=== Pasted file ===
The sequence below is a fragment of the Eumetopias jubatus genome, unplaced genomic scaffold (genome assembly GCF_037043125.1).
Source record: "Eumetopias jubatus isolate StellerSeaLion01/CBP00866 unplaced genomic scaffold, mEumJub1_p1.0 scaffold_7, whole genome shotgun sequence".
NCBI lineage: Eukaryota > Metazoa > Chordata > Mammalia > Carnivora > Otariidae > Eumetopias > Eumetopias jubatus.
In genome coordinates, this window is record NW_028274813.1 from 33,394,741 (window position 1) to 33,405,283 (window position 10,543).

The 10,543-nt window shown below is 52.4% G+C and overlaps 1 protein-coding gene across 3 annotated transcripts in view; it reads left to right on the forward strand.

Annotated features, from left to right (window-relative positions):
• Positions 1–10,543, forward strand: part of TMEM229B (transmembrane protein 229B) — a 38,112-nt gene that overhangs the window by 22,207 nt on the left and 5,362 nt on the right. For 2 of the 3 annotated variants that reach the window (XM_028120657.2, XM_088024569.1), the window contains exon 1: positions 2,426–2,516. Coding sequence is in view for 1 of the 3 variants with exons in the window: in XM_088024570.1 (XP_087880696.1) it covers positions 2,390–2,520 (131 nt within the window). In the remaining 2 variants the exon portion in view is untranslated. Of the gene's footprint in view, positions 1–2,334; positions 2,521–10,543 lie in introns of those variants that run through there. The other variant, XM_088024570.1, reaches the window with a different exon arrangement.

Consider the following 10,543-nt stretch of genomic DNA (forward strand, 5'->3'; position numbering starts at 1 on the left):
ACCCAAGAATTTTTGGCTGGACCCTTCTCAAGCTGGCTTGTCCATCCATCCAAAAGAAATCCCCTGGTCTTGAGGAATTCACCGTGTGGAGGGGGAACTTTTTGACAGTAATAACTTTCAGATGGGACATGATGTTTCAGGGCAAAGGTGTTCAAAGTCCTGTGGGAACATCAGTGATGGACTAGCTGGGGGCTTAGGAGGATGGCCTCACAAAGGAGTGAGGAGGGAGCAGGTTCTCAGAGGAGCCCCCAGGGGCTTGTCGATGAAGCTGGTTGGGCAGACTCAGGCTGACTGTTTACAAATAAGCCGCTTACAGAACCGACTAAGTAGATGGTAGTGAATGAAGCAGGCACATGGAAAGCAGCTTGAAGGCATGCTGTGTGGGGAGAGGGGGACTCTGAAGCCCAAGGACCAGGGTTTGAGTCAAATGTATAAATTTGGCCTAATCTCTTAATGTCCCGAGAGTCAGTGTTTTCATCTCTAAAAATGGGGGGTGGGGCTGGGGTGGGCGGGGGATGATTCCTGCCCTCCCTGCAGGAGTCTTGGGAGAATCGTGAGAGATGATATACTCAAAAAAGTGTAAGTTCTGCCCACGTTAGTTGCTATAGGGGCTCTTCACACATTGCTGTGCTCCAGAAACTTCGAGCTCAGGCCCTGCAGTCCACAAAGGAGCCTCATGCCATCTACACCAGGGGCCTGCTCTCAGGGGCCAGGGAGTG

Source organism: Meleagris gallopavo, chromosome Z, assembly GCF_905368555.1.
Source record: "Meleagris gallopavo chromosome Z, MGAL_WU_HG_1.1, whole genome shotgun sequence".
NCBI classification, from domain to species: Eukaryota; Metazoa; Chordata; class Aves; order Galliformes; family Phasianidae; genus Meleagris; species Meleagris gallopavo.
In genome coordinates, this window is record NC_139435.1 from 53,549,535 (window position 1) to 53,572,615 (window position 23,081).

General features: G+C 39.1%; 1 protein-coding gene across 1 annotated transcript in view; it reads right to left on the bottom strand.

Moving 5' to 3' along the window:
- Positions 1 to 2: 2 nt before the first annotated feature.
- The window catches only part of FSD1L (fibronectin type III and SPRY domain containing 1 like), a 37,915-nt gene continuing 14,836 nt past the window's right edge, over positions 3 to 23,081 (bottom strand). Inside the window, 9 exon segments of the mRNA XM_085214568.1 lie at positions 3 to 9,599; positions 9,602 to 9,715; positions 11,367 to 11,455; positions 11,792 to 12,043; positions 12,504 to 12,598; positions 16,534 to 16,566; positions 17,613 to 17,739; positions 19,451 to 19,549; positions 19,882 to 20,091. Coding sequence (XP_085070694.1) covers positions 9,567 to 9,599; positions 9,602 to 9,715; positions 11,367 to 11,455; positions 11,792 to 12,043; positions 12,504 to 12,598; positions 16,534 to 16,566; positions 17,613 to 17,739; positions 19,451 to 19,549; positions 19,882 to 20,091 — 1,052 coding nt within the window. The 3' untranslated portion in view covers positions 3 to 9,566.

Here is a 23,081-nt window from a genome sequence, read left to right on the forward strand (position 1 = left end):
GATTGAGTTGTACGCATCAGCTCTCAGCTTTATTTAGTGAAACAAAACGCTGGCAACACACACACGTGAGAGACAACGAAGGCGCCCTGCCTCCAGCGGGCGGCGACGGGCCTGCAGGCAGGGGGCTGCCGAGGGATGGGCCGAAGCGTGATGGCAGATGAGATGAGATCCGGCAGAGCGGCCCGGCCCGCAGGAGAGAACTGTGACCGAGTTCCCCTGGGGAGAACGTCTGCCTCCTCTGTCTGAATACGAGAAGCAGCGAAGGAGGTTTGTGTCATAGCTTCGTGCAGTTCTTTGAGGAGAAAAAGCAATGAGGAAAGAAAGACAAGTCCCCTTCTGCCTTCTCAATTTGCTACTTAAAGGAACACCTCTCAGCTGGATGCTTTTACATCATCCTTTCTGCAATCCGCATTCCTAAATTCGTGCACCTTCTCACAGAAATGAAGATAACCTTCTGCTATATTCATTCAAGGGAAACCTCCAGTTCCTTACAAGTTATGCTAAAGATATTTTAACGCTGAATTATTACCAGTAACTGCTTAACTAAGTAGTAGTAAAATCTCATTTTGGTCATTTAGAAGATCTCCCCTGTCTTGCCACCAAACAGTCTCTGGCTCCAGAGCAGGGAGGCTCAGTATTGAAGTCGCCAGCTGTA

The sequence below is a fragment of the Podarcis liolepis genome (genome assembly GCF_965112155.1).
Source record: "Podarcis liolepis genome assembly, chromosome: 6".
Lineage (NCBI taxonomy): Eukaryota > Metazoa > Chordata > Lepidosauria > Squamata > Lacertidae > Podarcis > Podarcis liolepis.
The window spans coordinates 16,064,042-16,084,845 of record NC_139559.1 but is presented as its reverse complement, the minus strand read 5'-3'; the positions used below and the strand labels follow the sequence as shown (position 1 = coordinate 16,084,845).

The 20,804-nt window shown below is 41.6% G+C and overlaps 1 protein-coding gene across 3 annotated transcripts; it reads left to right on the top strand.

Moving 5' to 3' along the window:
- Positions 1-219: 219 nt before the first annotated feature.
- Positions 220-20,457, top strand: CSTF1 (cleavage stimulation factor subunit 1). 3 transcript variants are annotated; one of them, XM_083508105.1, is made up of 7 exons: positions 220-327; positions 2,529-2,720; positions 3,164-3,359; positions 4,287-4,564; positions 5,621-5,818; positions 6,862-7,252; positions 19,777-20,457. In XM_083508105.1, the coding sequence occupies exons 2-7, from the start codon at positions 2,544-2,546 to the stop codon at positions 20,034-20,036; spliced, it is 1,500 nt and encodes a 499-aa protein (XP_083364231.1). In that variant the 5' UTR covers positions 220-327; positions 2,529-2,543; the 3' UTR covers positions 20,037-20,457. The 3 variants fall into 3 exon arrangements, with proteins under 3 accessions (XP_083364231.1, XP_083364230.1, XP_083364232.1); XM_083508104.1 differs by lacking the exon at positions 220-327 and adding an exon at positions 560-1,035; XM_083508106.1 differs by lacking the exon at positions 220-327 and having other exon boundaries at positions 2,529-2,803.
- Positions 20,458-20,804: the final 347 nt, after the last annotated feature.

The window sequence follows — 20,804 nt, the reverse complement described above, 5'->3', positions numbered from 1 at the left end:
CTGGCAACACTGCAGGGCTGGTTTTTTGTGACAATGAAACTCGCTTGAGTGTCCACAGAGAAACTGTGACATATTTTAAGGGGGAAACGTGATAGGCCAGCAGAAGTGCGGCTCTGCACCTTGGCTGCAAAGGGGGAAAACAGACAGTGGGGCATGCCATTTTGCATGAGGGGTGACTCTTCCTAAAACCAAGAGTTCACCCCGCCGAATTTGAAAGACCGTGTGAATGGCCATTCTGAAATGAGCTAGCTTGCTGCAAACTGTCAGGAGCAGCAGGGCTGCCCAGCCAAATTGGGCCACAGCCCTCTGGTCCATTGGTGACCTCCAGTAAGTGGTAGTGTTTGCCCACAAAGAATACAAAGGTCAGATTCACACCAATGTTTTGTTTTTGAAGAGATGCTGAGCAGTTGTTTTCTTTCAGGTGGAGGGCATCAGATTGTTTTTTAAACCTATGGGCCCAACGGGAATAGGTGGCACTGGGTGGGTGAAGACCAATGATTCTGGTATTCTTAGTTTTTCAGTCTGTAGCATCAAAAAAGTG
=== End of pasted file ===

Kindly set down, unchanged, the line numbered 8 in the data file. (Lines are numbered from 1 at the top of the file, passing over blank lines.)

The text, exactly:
Consider the following 10,543-nt stretch of genomic DNA (forward strand, 5'->3'; position numbering starts at 1 on the left):